If you go through my blog, you’ll see that I’ve talked a lot about ways to think about your photographs, construct them, and display them so that they show the subject material and the message you’re trying to get across to the best effect. And it’s true that a lot of thought should go into this. Some photographs work best as 5x7s, others are astounding as 16x20s. Different aspect ratios may suit one photograph better, and different colored backdrops may help enhance the way an image looks when you display it.
But there is one fly in the ointment with all of this, so to speak. The problem is, we can’t always display our photographs in the ideal situation. Wouldn’t it be nice if we could always guarantee that our photographs are displayed exactly as intended, under ideal lighting for prints and everything?
Those ideal circumstances are actually few and far between. They’re definitely not something we can rely on all the time. What’s more, “ideal” differs from one photographer to the next, and even from one print to the next. For one photographer, the ideal display might be a pure white gallery wall under spotlights that highlight each image in a series perfectly without glare. A news photographer might find that ideal conditions are on the front page of the paper, in a full-color spread. Landscape photographers dream of seeing their images above mantelpieces and sofas.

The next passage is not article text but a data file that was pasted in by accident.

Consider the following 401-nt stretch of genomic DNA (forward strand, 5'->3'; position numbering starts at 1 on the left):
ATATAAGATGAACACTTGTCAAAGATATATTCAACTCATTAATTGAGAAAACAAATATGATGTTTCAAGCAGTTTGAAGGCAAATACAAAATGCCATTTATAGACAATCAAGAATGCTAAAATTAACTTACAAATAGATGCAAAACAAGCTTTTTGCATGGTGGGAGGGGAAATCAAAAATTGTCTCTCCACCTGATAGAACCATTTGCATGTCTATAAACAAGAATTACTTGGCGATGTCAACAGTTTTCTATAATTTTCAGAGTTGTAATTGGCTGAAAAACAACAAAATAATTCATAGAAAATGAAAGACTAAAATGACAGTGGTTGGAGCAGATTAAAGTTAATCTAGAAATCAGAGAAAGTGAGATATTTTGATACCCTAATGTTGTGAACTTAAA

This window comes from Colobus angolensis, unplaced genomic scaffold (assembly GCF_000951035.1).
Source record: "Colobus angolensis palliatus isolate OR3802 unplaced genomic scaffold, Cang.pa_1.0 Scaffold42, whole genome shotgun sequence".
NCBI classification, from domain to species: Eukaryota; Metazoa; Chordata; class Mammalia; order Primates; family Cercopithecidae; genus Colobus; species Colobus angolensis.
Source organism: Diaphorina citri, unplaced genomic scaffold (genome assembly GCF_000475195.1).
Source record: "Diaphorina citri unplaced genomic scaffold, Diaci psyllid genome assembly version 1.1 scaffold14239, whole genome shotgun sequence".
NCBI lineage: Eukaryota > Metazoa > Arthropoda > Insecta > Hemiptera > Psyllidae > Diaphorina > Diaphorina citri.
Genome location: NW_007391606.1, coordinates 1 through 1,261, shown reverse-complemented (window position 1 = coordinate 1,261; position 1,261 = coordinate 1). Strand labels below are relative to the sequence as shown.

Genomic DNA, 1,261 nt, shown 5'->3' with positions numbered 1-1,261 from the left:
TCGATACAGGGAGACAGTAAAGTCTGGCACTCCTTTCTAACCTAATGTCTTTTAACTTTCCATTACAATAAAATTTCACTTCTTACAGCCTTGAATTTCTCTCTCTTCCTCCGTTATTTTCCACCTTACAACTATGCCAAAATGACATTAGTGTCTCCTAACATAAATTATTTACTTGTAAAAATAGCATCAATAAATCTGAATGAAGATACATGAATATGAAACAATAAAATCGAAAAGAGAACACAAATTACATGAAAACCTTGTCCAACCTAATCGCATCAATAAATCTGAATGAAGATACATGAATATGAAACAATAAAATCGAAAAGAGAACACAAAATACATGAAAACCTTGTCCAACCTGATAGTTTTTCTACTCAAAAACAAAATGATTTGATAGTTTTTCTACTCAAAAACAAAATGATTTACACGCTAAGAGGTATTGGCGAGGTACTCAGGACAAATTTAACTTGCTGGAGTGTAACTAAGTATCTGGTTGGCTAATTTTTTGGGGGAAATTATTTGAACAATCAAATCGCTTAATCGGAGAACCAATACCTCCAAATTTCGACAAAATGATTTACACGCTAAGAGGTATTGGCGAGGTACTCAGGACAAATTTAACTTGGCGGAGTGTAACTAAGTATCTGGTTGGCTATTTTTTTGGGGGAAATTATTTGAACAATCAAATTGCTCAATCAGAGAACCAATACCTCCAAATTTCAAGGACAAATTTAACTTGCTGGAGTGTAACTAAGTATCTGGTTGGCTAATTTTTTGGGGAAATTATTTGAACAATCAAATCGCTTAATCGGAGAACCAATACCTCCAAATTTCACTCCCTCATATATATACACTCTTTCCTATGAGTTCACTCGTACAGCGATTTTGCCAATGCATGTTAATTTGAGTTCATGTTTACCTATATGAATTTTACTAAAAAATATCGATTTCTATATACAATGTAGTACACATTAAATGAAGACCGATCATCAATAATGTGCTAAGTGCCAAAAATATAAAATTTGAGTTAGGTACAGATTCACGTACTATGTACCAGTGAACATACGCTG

Again, whatever type of photographer you are, those opportunities for the perfect display are comparatively rare against the number of photographs you’ll end up creating over the span of your career.
So, it is important to consider the ideal display for an image and to design that image to fit the display. But it’s also important to not sweat it too much. Essentially, what I’m saying is that it’s best to strike a balance.
How does one go about striking this balance? The easiest thing to do is to go on, business as usual. Keep designing photographs with their ideal display situation in mind, whatever that may be. But also understand that in many, if not most cases, you won’t be able to show your photographs this way. If you intend to sell landscape prints, for instance, then the ideal display might be a gallery wall or in someone’s living room. But to market them, you’ll likely be showing smaller versions of prints to gallery owners, or directly to buyers through online displays of some kind. It’s tempting when showing images in these less-than-perfect situations, to hold doubts or even to explain to the viewers that really, this particular image will look so much different when displayed as intended. The truth is, though, the people looking at these images already know this. So to strike that balance, the key is to cast these worries aside. People looking to buy a photograph to hang on the living room wall are already imagining how that image will look in its chosen place. Gallery owners know quite well that images are at their best on a gallery wall. Keep designing images with their best display circumstances possible in mind. But also, make sure that you don’t forget that your images are good enough to hold beauty no matter how you display them. The perfect showcase is a wonderful thing, but it just isn’t always possible.